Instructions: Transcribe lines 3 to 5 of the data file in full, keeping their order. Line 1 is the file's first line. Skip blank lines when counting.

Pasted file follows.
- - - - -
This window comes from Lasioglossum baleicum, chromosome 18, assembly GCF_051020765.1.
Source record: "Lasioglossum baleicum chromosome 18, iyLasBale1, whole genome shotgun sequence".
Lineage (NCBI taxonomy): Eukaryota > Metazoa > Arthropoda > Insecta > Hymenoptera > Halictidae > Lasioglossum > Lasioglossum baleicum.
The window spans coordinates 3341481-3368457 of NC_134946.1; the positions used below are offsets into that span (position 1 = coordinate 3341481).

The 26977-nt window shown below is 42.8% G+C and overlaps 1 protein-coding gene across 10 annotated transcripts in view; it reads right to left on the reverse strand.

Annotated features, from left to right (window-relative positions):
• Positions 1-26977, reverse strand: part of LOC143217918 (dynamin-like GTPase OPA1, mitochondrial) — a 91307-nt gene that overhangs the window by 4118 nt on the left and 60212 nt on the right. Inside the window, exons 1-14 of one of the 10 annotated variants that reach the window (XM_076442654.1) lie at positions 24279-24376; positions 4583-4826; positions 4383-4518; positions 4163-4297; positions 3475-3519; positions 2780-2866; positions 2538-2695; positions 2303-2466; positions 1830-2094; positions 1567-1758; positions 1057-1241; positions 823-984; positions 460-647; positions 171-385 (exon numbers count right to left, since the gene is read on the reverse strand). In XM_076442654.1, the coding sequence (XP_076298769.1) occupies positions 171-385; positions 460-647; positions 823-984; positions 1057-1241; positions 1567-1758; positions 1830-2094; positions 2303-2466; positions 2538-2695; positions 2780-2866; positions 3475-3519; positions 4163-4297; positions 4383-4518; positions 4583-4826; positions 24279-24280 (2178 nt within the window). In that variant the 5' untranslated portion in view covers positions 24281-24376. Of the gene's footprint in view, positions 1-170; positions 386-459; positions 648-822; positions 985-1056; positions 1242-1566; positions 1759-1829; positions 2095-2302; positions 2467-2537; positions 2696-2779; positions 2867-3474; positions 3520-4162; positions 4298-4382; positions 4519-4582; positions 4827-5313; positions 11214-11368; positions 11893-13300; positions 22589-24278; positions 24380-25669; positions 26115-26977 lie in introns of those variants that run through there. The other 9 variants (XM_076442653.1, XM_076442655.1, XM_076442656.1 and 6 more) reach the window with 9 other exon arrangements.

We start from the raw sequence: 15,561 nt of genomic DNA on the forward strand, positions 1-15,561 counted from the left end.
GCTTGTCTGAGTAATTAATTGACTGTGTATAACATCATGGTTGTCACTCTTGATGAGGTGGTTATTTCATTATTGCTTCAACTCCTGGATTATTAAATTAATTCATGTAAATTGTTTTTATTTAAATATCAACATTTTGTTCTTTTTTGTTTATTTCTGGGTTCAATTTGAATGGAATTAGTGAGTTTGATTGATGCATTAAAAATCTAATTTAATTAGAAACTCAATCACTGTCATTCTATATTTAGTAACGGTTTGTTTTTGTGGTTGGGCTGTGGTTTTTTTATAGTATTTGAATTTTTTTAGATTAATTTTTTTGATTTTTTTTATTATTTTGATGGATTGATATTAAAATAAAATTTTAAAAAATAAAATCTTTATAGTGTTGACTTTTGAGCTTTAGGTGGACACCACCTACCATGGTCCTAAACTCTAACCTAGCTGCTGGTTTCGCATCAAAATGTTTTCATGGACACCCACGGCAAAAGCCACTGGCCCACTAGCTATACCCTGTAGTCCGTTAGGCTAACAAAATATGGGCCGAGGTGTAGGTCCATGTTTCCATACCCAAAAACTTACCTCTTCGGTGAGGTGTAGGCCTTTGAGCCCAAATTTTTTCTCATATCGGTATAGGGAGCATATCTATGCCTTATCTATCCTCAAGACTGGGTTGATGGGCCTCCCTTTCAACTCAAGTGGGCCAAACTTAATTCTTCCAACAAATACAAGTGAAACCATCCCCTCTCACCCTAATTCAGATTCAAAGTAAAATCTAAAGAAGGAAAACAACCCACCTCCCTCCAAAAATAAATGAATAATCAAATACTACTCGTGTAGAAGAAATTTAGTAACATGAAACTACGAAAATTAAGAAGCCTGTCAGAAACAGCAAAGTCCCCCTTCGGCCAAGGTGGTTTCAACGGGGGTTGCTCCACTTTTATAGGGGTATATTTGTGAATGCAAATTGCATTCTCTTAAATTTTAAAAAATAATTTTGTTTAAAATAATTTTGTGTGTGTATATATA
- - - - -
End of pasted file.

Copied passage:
Lineage (NCBI taxonomy): Eukaryota > Metazoa > Arthropoda > Insecta > Hymenoptera > Halictidae > Lasioglossum > Lasioglossum baleicum.
The window spans coordinates 3341481-3368457 of NC_134946.1; the positions used below are offsets into that span (position 1 = coordinate 3341481).

The 26977-nt window shown below is 42.8% G+C and overlaps 1 protein-coding gene across 10 annotated transcripts in view; it reads right to left on the reverse strand.